The photos seen here show the final design model, which was made of clay. The real Poe Returning to Boston will be unveiled on October 4, 2014, three days before the 165th anniversary of Poe’s untimely death. Poe and his raven will haunt the corner of Boylston Street and Charles Street South, a location dubbed Edgar Allan Poe Square during bicentennial celebrations in 2009, just two blocks north of the writer’s actual birthplace.

As lifelong fans of Poe, we’re both thrilled and a little envious. We’ll simply have to add this to our sightseeing list the next time we’re in Boston.

[via My Modern Metropolis]

Reese Moore lives in Volusia, Florida and has never ridden a motorcycle, but that doesn’t stop him from designing and hand-crafting incredible Bone Motorcycles like the Cowasaki seen here. For a mere $55,000 this awesome bonecycle could be yours.

Moore spends about a year collecting all the bones necessary to create one bone motorcycle. The average piece consists of “3-4 cow skulls, 2-3 alligator skulls, goat, wolf, raccoon, turtle, and pig bones. Also it takes 1 cow back for each of the wheels.” The bones are taken from dead animals found on the side of the road or carcasses pointed out to him by farmers and hunters. After all the necessary pieces have been collected, it takes Moore about one week to sand them down and assemble the bike. Exactly how he does it is a closely-guarded secret. He’s has been doing this for over 10 years now. But before that he worked as a snake wrangler.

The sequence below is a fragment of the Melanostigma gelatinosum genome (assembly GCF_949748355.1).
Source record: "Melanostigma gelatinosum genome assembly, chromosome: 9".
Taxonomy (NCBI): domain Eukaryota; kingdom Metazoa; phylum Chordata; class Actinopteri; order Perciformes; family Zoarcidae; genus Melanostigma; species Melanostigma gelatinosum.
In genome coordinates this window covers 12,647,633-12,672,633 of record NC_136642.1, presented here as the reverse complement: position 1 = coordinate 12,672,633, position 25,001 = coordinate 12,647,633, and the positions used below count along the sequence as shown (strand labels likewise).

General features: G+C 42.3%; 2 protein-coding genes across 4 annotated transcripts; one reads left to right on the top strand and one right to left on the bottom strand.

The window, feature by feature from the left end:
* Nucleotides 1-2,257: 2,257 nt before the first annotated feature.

Visit Uproxx to learn more about Reese Moore and his wonderfully macabre creations.

This awesome, but inedible Cherry Pie Mule is the work of Fort Lauderdale, FL-based artist Robert Tabor. It features a sculpted fork heel and cherry pie toe made of sculpted clay. It was decorated with, various acrylic and glass beads, fabrics, trims, and crystal rhinestones.
Click here to view more of Tabor’s amazing Fantasy Shoe Sculptures.
The Cherry Pie Mule is currently available via Robert’s Etsy shop, Sole Sensations.
[via CMYBacon]

This awesome, but inedible Cherry Pie Mule is the work of Fort Lauderdale, FL-based artist Robert Tabor. It features a sculpted fork heel and cherry pie toe made of sculpted clay. It was decorated with, various acrylic and glass beads, fabrics, trims, and crystal rhinestones.

Click here to view more of Tabor’s amazing Fantasy Shoe Sculptures.

The Cherry Pie Mule is currently available via Robert’s Etsy shop, Sole Sensations.

[via CMYBacon]

Here’s a slice of pumpkin pie made of canned food. It’s a piece of PumpCAN Pie and it was designed and built by Desimone Consulting Engineers in 2009 for Canstruction event in New York. The team used 2,580 cans of tuna, sardines, evaporated milk, baked beans and cream corn to build the slice of pie and fork. If you’re wondering why they didn’t use canned pumpkin, it’s because there was a pumpkin shortage that year.
Canstruction is an international charity which hosts public events showcasing awesome structures made entirely out of cans of food. At the end of each event all of the canned food is donated to local hungry relief organizations.